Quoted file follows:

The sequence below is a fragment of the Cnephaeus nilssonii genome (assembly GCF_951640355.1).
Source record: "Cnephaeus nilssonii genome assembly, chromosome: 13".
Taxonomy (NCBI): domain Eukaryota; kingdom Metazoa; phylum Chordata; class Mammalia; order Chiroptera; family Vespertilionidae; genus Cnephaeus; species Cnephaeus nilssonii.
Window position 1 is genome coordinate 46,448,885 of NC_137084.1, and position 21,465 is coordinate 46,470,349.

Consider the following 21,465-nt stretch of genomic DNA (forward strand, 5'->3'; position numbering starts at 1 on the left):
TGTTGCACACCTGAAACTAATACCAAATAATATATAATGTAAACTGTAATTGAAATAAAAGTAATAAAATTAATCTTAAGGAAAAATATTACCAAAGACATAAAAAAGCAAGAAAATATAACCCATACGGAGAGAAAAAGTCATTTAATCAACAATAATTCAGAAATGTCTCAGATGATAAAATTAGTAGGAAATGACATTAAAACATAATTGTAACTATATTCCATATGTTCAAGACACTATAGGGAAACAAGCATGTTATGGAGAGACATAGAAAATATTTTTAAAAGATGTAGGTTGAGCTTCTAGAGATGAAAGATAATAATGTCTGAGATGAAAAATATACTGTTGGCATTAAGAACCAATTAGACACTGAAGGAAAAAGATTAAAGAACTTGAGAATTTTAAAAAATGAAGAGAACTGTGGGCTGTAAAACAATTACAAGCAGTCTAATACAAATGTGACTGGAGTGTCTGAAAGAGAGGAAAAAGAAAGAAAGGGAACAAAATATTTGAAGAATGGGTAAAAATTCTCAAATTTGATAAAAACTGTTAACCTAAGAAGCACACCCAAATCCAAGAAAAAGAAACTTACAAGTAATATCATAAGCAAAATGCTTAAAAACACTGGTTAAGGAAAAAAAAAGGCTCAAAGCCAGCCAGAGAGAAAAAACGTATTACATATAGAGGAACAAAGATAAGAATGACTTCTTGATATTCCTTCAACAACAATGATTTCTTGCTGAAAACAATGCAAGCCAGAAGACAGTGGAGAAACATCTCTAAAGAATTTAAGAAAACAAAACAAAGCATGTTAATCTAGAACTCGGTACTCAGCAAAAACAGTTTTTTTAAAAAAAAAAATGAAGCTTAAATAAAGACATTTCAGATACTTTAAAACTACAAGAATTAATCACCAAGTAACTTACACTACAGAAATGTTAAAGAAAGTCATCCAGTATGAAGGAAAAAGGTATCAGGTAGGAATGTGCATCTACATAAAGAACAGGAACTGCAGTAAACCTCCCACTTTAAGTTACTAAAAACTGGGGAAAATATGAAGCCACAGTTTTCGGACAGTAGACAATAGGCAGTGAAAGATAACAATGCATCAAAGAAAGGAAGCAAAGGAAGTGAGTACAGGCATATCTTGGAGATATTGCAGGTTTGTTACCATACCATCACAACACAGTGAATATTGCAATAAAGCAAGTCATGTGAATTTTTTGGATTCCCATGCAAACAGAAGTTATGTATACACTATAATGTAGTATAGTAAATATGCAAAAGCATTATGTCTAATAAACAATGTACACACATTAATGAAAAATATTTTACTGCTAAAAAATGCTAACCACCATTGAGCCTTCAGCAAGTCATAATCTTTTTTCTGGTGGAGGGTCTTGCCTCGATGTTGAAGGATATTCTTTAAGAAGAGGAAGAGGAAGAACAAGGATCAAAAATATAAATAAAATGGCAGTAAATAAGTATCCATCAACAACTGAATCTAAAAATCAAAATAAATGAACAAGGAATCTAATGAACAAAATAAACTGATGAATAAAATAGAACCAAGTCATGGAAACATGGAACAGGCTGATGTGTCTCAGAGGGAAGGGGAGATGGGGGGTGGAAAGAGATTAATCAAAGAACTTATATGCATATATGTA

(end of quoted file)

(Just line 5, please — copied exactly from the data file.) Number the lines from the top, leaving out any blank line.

Consider the following 21,465-nt stretch of genomic DNA (forward strand, 5'->3'; position numbering starts at 1 on the left):